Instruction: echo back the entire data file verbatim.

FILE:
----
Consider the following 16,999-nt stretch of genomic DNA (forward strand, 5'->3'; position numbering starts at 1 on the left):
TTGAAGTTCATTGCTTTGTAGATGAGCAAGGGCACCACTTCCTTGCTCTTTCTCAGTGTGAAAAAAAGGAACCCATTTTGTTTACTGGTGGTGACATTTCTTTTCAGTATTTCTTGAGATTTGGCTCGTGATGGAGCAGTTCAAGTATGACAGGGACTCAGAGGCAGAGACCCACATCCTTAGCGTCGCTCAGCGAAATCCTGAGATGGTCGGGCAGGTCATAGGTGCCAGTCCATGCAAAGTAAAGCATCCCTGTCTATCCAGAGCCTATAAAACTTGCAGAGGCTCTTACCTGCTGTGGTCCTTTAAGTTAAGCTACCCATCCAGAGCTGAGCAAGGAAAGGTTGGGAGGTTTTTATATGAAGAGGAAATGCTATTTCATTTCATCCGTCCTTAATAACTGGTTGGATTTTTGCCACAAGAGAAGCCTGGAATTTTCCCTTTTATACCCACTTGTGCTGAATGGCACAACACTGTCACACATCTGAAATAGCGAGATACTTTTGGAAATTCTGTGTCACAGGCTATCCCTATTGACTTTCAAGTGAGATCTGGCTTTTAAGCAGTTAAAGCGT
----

Consider the following 16,999-nt stretch of genomic DNA (forward strand, 5'->3'; position numbering starts at 1 on the left):
TTGAAGTTCATTGCTTTGTAGATGAGCAAGGGCACCACTTCCTTGCTCTTTCTCAGTGTGAAAAAAAGGAACCCATTTTGTTTACTGGTGGTGACATTTCTTTTCAGTATTTCTTGAGATTTGGCTCGTGATGGAGCAGTTCAAGTATGACAGGGACTCAGAGGCAGAGACCCACATCCTTAGCGTCGCTCAGCGAAATCCTGAGATGGTCGGGCAGGTCATAGGTGCCAGTCCATGCAAAGTAAAGCATCCCTGTCTATCCAGAGCCTATAAAACTTGCAGAGGCTCTTACCTGCTGTGGTCCTTTAAGTTAAGCTACCCATCCAGAGCTGAGCAAGGAAAGGTTGGGAGGTTTTTATATGAAGAGGAAATGCTATTTCATTTCATCCGTCCTTAATAACTGGTTGGATTTTTGCCACAAGAGAAGCCTGGAATTTTCCCTTTTATACCCACTTGTGCTGAATGGCACAACACTGTCACACATCTGAAATAGCGAGATACTTTTGGAAATTCTGTGTCACAGGCTATCCCTATTGACTTTCAAGTGAGATCTGGCTTTTAAGCAGTTAAAGCGT